I'm a skeptic and visit frequently. Nearly all skeptics believed at first and wanted it to be true but became skeptics after a close scrutiny of the evidence. The reason I visit is that in the months after Cornell's announcement it was the skeptics that were ridiculed and I feel compelled to "see it through."
'it was the skeptics that were ridiculed and I feel compelled to "see it through."'

What possible concluding event are you seeing it through to? Or are you just waiting for an apology or something?
The ridicule is unfortunate on all sides. Sometimes, under the guise of anonymity, it's just fun and jest. But often things do get exceedingly personal and ugly, and with Tom Nelson leading the charge, the skeptics quickly became the more viscious group. It's been nice that things have calmed down a bit this past year. Why don't we keep it this way?
I'm sure the ranks of "believer" and "skeptic" are far larger than the web site visitation stats would tell us. It might be hard for those of us with the obsession to believe, but most people have better things to do with their time than hang around Ivory-billed blogs on the Internet!
I'm glad there are still some true believers in the Ivory-billed Woodpecker out there. Everyone should believe in something.

As for me, I believe I'll have another martini.....
The best news about global warming is that it chased away Tom.
He may have halted his daily posts, but Mr. Nelson does keep up on IBWO news.
"The best news about global warming is that it chased away Tom" ... much to the chagrine of his pathetic disillusioned followers.
Tom Nelson was right all along.
Who is Tom Nelson and what was he right all along about?
Who? Minnesota's finest and most famous birder. What? Global warming (brrr...it's cold this morning!), weapons of mass destruction in Iraq (they had bullets), Ivory-bill (twas all about glory and money, nuttin more), Amy Lester (God's gift to birding and Bigfoot research).
Oh, right, have heard of him, thanks.

Wasn't he the fella who misled all those great birders into thinking the Luneau video showed a pileated by misinterpreting video artifacts (shadows) as plumage? Made big fools out of them from what I have heard. Suppose even great birders make mistakes, but that one was a duzy.
No, you are thinking of Cornell. They are the organization who took a video of a common pileated and pedaled it the the birding community as an Ivory-bill. Tom Nelson is one of several who successfully debunked the video.

He was THE Ivory-bill skeptic, and, like I said, he was right.
From what I understand, Tom Nelson isn't even a great birder, yet he never makes mistakes. Phenomenal! (And a lot of anonymous folks here seem to have the same track record. Congrats guys!)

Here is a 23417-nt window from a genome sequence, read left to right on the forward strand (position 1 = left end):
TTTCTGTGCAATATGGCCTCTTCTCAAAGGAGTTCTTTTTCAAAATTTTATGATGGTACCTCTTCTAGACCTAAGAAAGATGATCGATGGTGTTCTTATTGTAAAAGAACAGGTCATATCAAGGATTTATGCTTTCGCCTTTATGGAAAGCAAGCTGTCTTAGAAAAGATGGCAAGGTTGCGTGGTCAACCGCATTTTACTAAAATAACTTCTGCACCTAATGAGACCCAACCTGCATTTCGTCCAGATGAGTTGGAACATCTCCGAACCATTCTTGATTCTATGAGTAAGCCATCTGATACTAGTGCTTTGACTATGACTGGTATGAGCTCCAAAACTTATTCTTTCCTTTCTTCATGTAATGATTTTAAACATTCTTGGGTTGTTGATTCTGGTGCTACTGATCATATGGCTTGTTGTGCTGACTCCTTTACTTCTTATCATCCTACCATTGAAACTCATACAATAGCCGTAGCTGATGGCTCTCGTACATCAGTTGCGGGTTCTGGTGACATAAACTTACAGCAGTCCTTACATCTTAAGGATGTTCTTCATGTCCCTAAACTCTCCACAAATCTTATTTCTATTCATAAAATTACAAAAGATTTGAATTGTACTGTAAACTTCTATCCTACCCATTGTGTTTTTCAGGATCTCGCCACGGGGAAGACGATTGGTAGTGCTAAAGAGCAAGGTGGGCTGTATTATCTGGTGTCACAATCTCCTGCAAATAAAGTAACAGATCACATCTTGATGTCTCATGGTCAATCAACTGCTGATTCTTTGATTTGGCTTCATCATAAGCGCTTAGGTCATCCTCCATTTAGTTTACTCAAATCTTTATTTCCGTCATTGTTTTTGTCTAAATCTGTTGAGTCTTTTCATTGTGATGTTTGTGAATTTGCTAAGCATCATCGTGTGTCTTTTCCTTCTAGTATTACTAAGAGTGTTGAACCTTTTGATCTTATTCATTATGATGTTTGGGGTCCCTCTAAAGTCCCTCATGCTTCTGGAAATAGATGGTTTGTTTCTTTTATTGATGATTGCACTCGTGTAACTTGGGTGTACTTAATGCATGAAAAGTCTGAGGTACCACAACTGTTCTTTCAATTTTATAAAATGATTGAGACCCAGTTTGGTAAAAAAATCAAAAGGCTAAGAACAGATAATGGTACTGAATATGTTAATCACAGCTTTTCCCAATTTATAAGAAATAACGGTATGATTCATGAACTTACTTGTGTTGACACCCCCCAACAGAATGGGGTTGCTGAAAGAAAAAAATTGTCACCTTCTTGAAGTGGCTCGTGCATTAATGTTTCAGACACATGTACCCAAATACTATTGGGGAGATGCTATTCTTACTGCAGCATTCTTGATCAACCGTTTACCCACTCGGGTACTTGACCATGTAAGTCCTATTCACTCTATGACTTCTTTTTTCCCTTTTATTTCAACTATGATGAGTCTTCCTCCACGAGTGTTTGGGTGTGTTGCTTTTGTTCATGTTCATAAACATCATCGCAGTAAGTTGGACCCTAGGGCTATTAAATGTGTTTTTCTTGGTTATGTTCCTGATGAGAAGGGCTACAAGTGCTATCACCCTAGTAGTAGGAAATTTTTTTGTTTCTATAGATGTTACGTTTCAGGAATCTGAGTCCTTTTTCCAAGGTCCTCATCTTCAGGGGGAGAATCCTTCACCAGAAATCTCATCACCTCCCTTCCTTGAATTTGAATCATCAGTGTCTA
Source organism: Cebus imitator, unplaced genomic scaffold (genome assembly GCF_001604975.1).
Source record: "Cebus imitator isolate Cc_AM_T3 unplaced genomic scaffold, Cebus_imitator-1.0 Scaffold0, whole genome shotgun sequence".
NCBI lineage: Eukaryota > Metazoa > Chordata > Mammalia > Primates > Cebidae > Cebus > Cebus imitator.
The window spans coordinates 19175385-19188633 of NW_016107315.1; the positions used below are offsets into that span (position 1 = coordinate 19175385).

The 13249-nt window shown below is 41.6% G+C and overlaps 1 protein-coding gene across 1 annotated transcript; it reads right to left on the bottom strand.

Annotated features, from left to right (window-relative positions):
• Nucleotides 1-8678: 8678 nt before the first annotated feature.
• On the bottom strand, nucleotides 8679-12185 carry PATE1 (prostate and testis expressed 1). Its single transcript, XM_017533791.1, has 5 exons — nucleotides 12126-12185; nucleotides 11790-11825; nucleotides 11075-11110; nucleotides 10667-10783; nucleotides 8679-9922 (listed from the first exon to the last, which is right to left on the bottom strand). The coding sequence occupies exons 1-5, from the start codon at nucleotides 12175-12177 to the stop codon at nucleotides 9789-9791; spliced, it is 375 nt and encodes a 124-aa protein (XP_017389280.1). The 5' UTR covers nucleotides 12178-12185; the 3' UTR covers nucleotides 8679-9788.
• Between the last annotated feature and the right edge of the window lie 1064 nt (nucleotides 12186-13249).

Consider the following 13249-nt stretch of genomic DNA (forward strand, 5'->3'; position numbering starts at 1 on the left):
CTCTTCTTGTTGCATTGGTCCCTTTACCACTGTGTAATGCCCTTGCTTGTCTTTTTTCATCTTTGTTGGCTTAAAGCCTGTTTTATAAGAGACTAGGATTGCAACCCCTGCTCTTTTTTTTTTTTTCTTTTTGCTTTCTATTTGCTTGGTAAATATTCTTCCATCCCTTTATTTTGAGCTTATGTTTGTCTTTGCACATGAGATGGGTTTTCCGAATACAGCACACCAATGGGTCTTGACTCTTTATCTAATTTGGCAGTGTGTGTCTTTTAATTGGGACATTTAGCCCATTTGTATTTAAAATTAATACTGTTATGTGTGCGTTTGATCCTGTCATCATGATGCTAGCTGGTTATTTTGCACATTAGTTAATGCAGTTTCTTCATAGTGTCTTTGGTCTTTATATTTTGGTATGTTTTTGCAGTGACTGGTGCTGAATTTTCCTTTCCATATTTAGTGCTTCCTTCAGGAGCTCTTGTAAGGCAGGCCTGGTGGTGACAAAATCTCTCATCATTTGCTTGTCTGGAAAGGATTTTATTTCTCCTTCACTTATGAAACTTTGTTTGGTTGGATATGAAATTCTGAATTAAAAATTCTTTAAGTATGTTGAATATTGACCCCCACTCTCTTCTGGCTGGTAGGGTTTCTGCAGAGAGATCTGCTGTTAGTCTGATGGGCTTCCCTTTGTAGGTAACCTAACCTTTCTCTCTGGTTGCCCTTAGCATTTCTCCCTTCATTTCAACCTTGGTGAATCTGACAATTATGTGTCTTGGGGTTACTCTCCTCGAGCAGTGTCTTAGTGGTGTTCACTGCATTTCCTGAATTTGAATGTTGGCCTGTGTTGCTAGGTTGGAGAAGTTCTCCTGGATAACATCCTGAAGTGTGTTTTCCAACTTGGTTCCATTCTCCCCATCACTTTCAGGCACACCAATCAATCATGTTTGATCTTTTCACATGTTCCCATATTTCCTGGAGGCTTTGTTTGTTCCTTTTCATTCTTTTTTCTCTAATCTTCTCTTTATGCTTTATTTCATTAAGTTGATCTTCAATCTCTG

Oh yes, Tom was definitely right. He's always spot on. And now we can all agree that he is making fools of Al Gore, Barack Obama, the IPCC, Ian Maclean, and hundreds of scientists who have fallen for the global warming conspiracy. Tom's insight is rapidly becoming legendary. Where would we ivorybill skeptics be without him, Louis Bevier, and John Wall of WorldTwitch? Always good to bring up sure-thing authorities.
Cornell's interpretation is certainly not without problems, but I beg to differ on your conclusion who successfully debunked who. It was Bill Pullium who shows conclusively that fellas like Nelson messed up big time especially with respect to interpreting video artifacts as plumage, etc., and others who seem to be very good birders, having written field guides and such (doesn't really matter how "good" a birder Nelson is/was, the video speaks for itself), apparently just followed Nelson's lead.

We know that Nelson and others that followed his lead are wrong conclusively, but we still don't know whether Cornell and others that follow them are correct and may never know.

However, if Nelson was correct how come there isn't a video of a Pileated that matches the Luneau video in flight style and the amount of white visible frame to frame? After 5 years one would think there would be by now. Would seem much more likely to come up with that than a conclusive video of an Ivory-bill, yet neither has happened yet. Hmmm.
I'm not sure what a psychologist would make of comments like 'we know everyone who followed Nelson's lead is wrong'. Are people still actually convinced that is was an Ivorybill and so delusional that they castigate everyone who's pointing out the obvious? Clinging to pixels, abstruse mathematics, unexplained noises, inept flight models and video 'artifacts' as 'proof' is poor cover for a woefully thinly documented series of encounters with Pileated Woodpeckers.

If all the 'sceptics' are wrong, how come there's no birds, just an embarrassing litany of claims and self-justification (such as that above) bordering on the delusional, in total defiance of reality. It's never been about people, it's been about a bird.

'Hmmm' is about right.
Although there is much to be said about the psychological aspects of all this (for both believers and doubters), there is a misunderstanding here that needs to be cleared up, actually many misunderstandings but I'll focus on just one here.

Rejection of Nelson's and others interpretation that the Luneau video bird was a Pileated, does not reject the possibility that the the Luneau video bird was a Pileated.

There may be other interpretations to support the hypothesis that the Luneau video bird was a Pileated, there just aren't any valid ones in play at the moment (at least none I'm aware of).

This situation does not "prove" the Luneau video bird was an Ivory-bill, but failure of others to produce a valid interpretation leaves us with the hypothesis that the bird was an Ivory-bill as the most parsimonious explanation. But it is not conclusive as was oiginally claimed by the original proponents.

So all the skeptics aren't wrong, but for those who hitched their wagon to what Nelson proposed as an alternative interpretation based on interpreting video artifacts as plumage, then that interpretation is wrong. They can still be honored skeptics as the case has not been made conclusively that the Luneau video is in fact an Ivory-bill.

Just can't seem to find that video of a Pileated (fuzzy or otherwise) that matches that darn big woodpecker in the Big Woods.